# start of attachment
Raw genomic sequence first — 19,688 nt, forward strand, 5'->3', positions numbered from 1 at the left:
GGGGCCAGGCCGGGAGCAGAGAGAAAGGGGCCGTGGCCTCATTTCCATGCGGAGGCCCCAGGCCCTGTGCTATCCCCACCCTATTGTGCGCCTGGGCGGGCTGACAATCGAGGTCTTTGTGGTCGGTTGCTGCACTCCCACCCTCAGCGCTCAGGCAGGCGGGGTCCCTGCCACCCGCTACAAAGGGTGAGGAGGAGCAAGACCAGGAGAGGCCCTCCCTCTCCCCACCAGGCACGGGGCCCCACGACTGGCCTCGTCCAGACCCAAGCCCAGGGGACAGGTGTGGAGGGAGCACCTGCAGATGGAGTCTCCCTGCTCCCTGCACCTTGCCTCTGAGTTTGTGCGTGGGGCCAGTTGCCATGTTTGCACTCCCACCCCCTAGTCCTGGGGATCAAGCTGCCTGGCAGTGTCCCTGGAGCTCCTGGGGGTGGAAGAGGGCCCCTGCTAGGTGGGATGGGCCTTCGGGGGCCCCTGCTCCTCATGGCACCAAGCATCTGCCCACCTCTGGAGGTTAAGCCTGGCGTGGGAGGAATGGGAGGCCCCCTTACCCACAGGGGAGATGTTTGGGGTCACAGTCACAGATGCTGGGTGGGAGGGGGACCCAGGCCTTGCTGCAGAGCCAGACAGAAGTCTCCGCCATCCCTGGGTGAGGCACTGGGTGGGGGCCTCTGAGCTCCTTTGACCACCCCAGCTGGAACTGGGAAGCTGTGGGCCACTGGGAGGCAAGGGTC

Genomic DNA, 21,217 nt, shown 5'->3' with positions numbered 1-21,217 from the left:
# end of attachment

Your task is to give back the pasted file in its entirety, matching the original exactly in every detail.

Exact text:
Raw genomic sequence first — 19,688 nt, forward strand, 5'->3', positions numbered from 1 at the left:
GGGGCCAGGCCGGGAGCAGAGAGAAAGGGGCCGTGGCCTCATTTCCATGCGGAGGCCCCAGGCCCTGTGCTATCCCCACCCTATTGTGCGCCTGGGCGGGCTGACAATCGAGGTCTTTGTGGTCGGTTGCTGCACTCCCACCCTCAGCGCTCAGGCAGGCGGGGTCCCTGCCACCCGCTACAAAGGGTGAGGAGGAGCAAGACCAGGAGAGGCCCTCCCTCTCCCCACCAGGCACGGGGCCCCACGACTGGCCTCGTCCAGACCCAAGCCCAGGGGACAGGTGTGGAGGGAGCACCTGCAGATGGAGTCTCCCTGCTCCCTGCACCTTGCCTCTGAGTTTGTGCGTGGGGCCAGTTGCCATGTTTGCACTCCCACCCCCTAGTCCTGGGGATCAAGCTGCCTGGCAGTGTCCCTGGAGCTCCTGGGGGTGGAAGAGGGCCCCTGCTAGGTGGGATGGGCCTTCGGGGGCCCCTGCTCCTCATGGCACCAAGCATCTGCCCACCTCTGGAGGTTAAGCCTGGCGTGGGAGGAATGGGAGGCCCCCTTACCCACAGGGGAGATGTTTGGGGTCACAGTCACAGATGCTGGGTGGGAGGGGGACCCAGGCCTTGCTGCAGAGCCAGACAGAAGTCTCCGCCATCCCTGGGTGAGGCACTGGGTGGGGGCCTCTGAGCTCCTTTGACCACCCCAGCTGGAACTGGGAAGCTGTGGGCCACTGGGAGGCAAGGGTC

Genomic DNA, 21,217 nt, shown 5'->3' with positions numbered 1-21,217 from the left: